It is also important to note that for those agencies that utilize a loss sensitive workers’ compensation program, such as a deductible program, retrospective plan, captive, etc., the losses will most likely be deemed compensable under the Employers’ Liability coverage portion of the policy, and those losses are applied towards your retained loss exposure on a ‘per-employee’ basis, so each infection will be treated as an individual occurrence.
Due to the nature of the virus, it should be expected that multiple infections will arise within a customer’s facility so the costs could be significant.
Borosko: What can agencies do to protect themselves from COVID-related Workers’ Compensation claims?
Murray: It is vitally important to maintain detailed documentation about your customers’ facilities and your known and suspected infections. The more documentation you have, the better prepared you will be to successfully defend these claims.
Documentation should include:
- Customers’ adherence to OSHA and CDC safe workplace guidelines
- Your OSHA required employee safety orientation and your customers’ on-going training
- Detailed information about PPE provided to your employees and your customers’ own employees
- Dates of known infections, contact tracing, required self-quarantines
- Customer site closures for regular and periodic disinfecting or disinfecting after known infections
It’s also imperative to conduct thorough COVID-19 screening on prospective new customers.
Borosko: How is COVID-19 expected to impact the insurance marketplace?
Murray: Certain industries will see a higher frequency of claims, specifically essential businesses. This is not limited to allegations for COVID-19 work comp claims, but all work comp injury claims, as well as third party liability claims. If certain industries are not operating (while essential businesses are), their loss frequency is naturally going to be higher. Essential businesses may also become targets for liability lawsuits (food contamination, improper cleaning, medical malpractice, etc.). It’s imperative to stay up to date on CDC, OSHA, and EEOC guidelines to protect your company from third party claims.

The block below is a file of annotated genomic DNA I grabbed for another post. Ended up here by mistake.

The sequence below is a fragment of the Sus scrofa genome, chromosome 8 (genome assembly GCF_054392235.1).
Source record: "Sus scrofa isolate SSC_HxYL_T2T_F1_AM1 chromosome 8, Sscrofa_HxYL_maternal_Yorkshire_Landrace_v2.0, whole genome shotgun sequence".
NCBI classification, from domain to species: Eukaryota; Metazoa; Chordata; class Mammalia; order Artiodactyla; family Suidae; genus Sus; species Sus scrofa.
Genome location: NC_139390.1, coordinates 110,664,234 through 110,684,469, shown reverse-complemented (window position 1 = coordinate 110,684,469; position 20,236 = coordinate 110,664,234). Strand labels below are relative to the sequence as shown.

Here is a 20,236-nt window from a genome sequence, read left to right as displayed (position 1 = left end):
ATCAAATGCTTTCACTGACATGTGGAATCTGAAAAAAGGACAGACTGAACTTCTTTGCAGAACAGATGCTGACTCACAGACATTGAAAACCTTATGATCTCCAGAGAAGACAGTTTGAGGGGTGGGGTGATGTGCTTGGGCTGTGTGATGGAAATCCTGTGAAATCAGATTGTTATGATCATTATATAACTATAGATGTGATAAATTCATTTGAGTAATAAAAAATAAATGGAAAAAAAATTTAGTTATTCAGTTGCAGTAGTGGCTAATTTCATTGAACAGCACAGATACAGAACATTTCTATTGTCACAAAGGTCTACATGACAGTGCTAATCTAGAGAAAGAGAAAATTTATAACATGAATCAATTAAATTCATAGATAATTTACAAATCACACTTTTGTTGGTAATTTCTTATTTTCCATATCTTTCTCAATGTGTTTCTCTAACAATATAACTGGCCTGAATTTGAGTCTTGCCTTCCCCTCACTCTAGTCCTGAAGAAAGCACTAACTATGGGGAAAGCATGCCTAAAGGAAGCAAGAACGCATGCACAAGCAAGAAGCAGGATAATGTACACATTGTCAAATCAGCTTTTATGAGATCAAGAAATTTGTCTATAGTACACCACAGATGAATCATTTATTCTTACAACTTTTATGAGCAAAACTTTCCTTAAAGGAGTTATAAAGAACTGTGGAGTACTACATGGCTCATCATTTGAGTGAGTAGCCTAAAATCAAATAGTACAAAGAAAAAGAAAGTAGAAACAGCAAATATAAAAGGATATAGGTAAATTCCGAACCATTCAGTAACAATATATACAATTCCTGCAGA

Existing and new claims that occur during the pandemic (work comp & liability) will likely incur at a greater cost than they previously would have been expected to. With lockdown measures in place, the adjustment of current claims has come to a standstill in some cases. Litigation/mediation is not moving forward, non-emergency medical procedures are being delayed, and IME’s are being placed on hold, etc. so claim costs are expected to increase. The longer claims remain open, the higher the ultimate costs are going to be.
As the economy takes a hit, so do insurance carriers’ investment portfolios. As they become less profitable from investments and underwriting alike, this will contribute to decreased capacity and increased premiums.
Borosko: Cash is king for staffing agencies, so what cost saving ideas can you suggest for agency owners?
Murray: We’d recommend several strategies. Some are relatively easy to initiate while others are more difficult:
- In most states, agencies will be allowed to segregate wages paid to furloughed employees to be excluded from the Workers Compensation wage base, so document those wages for WC audit purposes
- If you have a loss sensitive workers’ compensation program that is collateralized with cash, ask the insurance carrier to allow you to replace some or all of the cash with a letter of credit, or better yet, a bond
- Ask for mid-year reductions to your exposures, thus reducing premiums, in order to ease cash flow
- Request premium deferrals. Most insurance carriers are granting these immediately upon request
- If you pay fixed monthly workers’ compensation premiums to your insurance carriers, ask them to immediately migrate you to a variable pay-as-you-go program so your premiums fluctuate with your wages